Dubai: A near $3 trillion stock market cap surely helped, as the Saudi energy giant Aramco broke into the ranks of the world’s 100 most valuable brands, based on an annual survey from Kantar BrandZ. Apple sits at the top of these rankings with a perceived brand value of $947 billion and well ahead of Google’s $819 billion. Amazon, which was the numero uno brand last year, dropped to third with $705 billion.
So, how much is the Aramco brand worth? The Kantar BrandZ findings suggest it to be $99 billion. Incidentally, Aramco is the only brand from the Middle East to figure in this year’s rankings. The reaffirmation of fossil fuels as a core element in the running of the global economy, oil at $100 a barrel plus, the Aramco stock market value of $2.29 trillion (as of this month) all figure in propelling the brand’s prominence.
Aramco is all that, but as important is its role in reshaping the Saudi economy going forward. Aramco will have a hand in the Kingdom’s energy transition strategy, and will make each of its contributions a telling one. Along with the sovereign wealth fund PIF, Aramco is one Saudi enterprise with a true global reach.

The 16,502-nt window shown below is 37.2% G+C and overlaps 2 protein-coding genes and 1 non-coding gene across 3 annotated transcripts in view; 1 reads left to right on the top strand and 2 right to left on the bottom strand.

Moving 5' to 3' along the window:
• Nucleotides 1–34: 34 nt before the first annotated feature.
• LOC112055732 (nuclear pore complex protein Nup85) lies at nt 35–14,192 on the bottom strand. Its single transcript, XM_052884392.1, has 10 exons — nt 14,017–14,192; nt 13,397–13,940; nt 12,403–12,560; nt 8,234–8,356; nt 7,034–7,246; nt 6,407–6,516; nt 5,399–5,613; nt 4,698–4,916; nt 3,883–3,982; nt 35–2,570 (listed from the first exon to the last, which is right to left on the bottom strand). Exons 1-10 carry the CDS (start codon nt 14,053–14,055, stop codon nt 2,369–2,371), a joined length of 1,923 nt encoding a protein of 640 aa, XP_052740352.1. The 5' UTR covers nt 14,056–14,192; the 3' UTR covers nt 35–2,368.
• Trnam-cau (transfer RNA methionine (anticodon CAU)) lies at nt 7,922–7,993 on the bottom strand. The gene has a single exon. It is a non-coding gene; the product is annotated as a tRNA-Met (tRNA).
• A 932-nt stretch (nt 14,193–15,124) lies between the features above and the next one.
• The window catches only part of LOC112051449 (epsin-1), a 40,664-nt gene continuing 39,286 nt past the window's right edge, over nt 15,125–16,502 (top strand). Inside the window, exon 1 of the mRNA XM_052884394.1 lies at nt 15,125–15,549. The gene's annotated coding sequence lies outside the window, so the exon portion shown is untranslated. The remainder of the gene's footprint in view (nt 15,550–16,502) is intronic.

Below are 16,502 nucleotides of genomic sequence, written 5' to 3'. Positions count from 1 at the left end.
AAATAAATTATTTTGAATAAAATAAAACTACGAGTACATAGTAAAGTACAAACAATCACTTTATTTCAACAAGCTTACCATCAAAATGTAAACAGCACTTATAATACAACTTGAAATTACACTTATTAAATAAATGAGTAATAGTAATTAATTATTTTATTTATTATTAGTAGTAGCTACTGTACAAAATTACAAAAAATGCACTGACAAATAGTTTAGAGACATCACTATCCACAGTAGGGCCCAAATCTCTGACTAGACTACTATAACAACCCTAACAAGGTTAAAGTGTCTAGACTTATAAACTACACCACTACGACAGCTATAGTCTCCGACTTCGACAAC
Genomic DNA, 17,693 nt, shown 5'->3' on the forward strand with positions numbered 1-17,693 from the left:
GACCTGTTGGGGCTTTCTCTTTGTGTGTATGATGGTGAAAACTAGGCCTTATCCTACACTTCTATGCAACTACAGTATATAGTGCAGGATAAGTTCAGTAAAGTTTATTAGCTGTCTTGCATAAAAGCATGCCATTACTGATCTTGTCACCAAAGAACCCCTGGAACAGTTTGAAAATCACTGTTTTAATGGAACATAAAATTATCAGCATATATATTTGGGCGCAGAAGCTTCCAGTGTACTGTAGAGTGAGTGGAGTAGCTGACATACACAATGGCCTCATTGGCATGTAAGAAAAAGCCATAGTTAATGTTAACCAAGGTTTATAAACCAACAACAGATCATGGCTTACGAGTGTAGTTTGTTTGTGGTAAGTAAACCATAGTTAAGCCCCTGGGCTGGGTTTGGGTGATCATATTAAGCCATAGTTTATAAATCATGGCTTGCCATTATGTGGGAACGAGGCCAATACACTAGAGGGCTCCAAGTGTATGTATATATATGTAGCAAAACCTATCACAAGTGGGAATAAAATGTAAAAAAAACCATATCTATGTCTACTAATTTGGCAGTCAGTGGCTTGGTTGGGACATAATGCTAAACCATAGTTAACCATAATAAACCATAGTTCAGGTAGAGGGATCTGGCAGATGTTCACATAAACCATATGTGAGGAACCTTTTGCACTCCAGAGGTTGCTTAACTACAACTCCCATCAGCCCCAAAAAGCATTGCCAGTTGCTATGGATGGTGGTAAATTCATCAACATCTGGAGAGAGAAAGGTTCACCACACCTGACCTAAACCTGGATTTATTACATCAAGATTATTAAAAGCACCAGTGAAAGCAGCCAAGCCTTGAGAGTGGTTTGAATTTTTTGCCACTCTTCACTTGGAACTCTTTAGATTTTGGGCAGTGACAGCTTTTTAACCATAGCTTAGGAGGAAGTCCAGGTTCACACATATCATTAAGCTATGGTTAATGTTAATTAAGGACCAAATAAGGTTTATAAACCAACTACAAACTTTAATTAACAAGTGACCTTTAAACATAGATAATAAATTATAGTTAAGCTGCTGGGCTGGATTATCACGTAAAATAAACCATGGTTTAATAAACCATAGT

With a ranking of 16 in the global Top 100 valuable brands, Aramco was the highest placed new entrant this year. “This is very much in line with their exciting ambition to further drive their global presence by pioneering innovative technologies that will positively impact people and the communities they live in,” said Nico Stouthart, Senior Partner Consulting Division - New York at Kantar.
Luxury makes a mark
Louis Vuitton with a brand value of $124.3 billion became the first luxury label to enter the Top 10, which since the first rankings came out in 2006 has been dominated by tech and digital media. Clearly, the world’s rich getting back to travelling and updating their accessories did help Louis Vuitton (and many of the other super-premium labels in the LVMH portfolio).
McDonald’s works its way up
McDonald’s brand value worked up a good appetite, up three positions to No. 6 with a value of $196 billion, ahead of Visa ($191 billion) and Facebook ($186 billion). The recent exit from Russia – and the subsequent rebranding of its locations there – don’t seem to have hurt much.
Even with all the renewed attention on ‘zero-Covid’ measures and some worries about economic growth, China’s tech monoliths Tencent and Alibaba retained their grip on Top 10 positions, at No. 5 and No. 9, respectively.
The Top 100 brands added another $1.3 trillion of brand value this year - we have seen the strongest growth in consumer tech and luxury brands.
“We are also seeing that brands growing in value are creating more connections, whether it’s by connecting to more people by amplifying their meaningful difference and reaching to greater audiences; or by connecting to new markets and categories and driving conversations around broader issues impacting the people.”